Q. How do physicians view the implementation of electronic health records in their practices?

A. A survey conducted by the American College of Physicians and American EHR Partners evaluated data from a survey of 4,200 clinicians, revealing that 34 percent are “very dissatisfied” with the ability of EHR to decrease workload and 32 percent have not returned to the same level of productivity they had pre-implementation of EHR.

Q. What are some of the unintended consequences associated with EHR?

A. What appear to be attractive options with EHR (e.g., carry forward, auto-completion, comprehensive templates and macros for documentation) can result in inaccuracies and medically inappropriate services. Despite the best intentions by physicians to improve documentation, errors result, claims are overpaid and an audit could result. 

Q. What types of errors have been noted by regulators?

A. The Office of Inspector General is acutely aware of EHR documentation errors. The 2013 OIG Work Plan includes the following as a target for scrutiny1:

“We will determine the extent to which CMS made potentially inappropriate payments for E/M services in 2010 and the consistency of E/M medical review determinations. We will also review multiple E/M services for the same providers and beneficiaries to identify electronic health records (EHR) documentation practices associated with potentially improper payments. Medicare contractors have noted an increased frequency of medical records with identical documentation across services. Medicare requires providers to select the code for the service on the basis of the content of the service and have documentation to support the level of service reported.”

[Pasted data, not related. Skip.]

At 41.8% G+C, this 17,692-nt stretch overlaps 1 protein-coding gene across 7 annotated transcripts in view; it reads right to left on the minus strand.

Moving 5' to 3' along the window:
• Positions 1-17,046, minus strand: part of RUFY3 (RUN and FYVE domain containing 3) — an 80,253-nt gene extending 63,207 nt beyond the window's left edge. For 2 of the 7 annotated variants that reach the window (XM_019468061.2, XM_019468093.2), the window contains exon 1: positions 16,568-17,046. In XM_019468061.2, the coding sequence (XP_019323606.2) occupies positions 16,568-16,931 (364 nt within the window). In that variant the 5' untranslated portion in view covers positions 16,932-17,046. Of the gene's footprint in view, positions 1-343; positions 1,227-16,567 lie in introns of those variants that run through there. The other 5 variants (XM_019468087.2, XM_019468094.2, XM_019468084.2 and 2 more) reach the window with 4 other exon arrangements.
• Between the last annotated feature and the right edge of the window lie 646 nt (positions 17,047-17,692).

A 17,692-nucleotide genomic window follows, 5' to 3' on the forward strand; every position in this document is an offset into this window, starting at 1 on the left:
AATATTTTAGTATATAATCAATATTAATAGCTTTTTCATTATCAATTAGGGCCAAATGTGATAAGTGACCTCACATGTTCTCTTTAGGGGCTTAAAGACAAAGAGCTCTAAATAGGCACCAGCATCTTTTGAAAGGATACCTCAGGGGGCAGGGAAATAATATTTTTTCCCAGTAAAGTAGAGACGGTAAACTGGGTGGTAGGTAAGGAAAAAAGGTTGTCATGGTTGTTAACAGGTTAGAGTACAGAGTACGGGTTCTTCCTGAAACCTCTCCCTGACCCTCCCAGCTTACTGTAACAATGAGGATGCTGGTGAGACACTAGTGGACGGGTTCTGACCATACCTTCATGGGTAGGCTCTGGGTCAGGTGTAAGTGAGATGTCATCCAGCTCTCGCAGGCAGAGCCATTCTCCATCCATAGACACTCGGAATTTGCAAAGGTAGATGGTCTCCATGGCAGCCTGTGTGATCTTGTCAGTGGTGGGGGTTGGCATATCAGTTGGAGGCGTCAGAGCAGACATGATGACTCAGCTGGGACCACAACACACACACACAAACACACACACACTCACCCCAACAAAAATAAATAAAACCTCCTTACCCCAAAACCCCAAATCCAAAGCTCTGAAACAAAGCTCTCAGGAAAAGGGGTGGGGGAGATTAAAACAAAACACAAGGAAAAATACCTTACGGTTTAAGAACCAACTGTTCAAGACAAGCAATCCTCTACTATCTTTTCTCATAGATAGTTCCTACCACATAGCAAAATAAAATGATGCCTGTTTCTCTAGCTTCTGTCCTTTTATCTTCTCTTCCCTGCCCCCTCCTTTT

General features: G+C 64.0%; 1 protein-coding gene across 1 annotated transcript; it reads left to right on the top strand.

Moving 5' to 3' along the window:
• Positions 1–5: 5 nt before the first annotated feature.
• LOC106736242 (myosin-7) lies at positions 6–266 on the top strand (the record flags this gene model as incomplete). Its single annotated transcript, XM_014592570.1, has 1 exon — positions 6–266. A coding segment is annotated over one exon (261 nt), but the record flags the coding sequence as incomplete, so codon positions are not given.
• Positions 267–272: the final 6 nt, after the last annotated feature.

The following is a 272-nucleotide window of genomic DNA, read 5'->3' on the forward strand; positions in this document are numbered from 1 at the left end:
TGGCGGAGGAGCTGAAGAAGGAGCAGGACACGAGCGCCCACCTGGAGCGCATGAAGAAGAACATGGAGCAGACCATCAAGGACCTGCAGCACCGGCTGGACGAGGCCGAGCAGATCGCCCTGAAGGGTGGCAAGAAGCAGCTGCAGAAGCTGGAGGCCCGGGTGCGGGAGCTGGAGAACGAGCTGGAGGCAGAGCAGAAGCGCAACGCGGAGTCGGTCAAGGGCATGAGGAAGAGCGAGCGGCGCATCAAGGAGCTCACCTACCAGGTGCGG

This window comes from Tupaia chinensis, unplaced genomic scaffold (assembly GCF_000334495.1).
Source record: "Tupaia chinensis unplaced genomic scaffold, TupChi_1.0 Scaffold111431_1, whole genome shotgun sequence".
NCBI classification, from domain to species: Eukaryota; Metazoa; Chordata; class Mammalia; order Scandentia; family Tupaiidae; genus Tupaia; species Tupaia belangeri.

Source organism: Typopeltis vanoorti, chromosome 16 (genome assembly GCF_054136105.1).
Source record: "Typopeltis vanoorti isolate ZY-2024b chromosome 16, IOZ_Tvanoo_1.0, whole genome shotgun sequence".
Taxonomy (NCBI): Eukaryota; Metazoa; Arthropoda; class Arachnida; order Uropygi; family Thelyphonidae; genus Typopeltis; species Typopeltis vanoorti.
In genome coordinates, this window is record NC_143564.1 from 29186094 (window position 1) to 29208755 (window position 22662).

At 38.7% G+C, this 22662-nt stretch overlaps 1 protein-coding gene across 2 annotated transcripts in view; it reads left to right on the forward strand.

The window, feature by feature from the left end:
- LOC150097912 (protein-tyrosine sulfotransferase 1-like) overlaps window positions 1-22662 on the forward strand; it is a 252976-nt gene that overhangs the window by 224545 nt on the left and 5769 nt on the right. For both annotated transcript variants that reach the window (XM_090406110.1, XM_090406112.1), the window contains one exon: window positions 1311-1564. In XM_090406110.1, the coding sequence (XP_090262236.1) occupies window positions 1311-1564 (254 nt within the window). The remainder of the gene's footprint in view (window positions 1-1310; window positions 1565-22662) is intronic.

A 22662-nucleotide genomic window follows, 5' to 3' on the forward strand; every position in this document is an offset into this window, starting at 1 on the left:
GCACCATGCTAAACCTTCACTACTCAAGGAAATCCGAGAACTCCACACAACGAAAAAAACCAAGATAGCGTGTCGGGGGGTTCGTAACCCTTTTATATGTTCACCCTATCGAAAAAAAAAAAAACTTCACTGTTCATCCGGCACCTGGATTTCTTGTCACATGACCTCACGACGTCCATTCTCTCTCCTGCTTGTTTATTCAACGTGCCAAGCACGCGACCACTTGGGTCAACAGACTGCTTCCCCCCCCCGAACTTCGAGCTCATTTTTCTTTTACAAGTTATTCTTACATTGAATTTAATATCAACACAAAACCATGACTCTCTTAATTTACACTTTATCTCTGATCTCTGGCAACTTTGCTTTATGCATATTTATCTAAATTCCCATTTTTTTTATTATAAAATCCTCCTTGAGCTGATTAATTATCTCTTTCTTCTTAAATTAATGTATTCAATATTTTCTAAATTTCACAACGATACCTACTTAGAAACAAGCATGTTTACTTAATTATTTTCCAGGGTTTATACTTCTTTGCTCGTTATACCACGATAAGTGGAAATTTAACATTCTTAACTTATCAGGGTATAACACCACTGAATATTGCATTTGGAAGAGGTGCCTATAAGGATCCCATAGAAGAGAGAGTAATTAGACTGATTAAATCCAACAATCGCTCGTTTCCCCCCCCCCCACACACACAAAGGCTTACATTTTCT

It has also been shown that EHR users have an increased utilization of level 4 and 5 Evaluation and Management services due to robust charting with much more information in the history and exam2; prepayment audits of CPT 99204 have been initiated by some Medicare Administrative Contractors.3

Q. Is it necessary to populate every exam element at each encounter documented on the EHR?

A. No. When learning how to use the EHR, users learn to populate all of the cells, so it appears that every exam is comprehensive. To speed the process, some EHR programs pre-populate the eye exam with “normal” findings, which the physician modifies with pertinent positives where abnormalities are identified. This technique, known as charting by exception, can lead to errors when some parts of the eye were not examined, but presumed to be normal. In addition, if every exam appears to be comprehensive, there is doubt that the physician did the work and that it was necessary to do it all on each encounter. Best practices utilize templates with exam elements and complete only those elements that are pertinent to the patient’s chief complaint and associated findings.

Q. Do macros—long, detailed notes triggered by a single word or keystroke, placing information in the patient medical record about a discussion related to a specific disease or treatment—present any issues?

A. They can. Although they’re comprehensive in nature, it is unrealistic to believe that this amount of information is shared with each patient diagnosed with a particular condition. This documentation may cause an audit risk—as described above—but also represents a risk management concern related to the quality of care and informed consent.

Q. Are there any concerns with the copy-paste or copy-forward functions that are available in some EHR programs?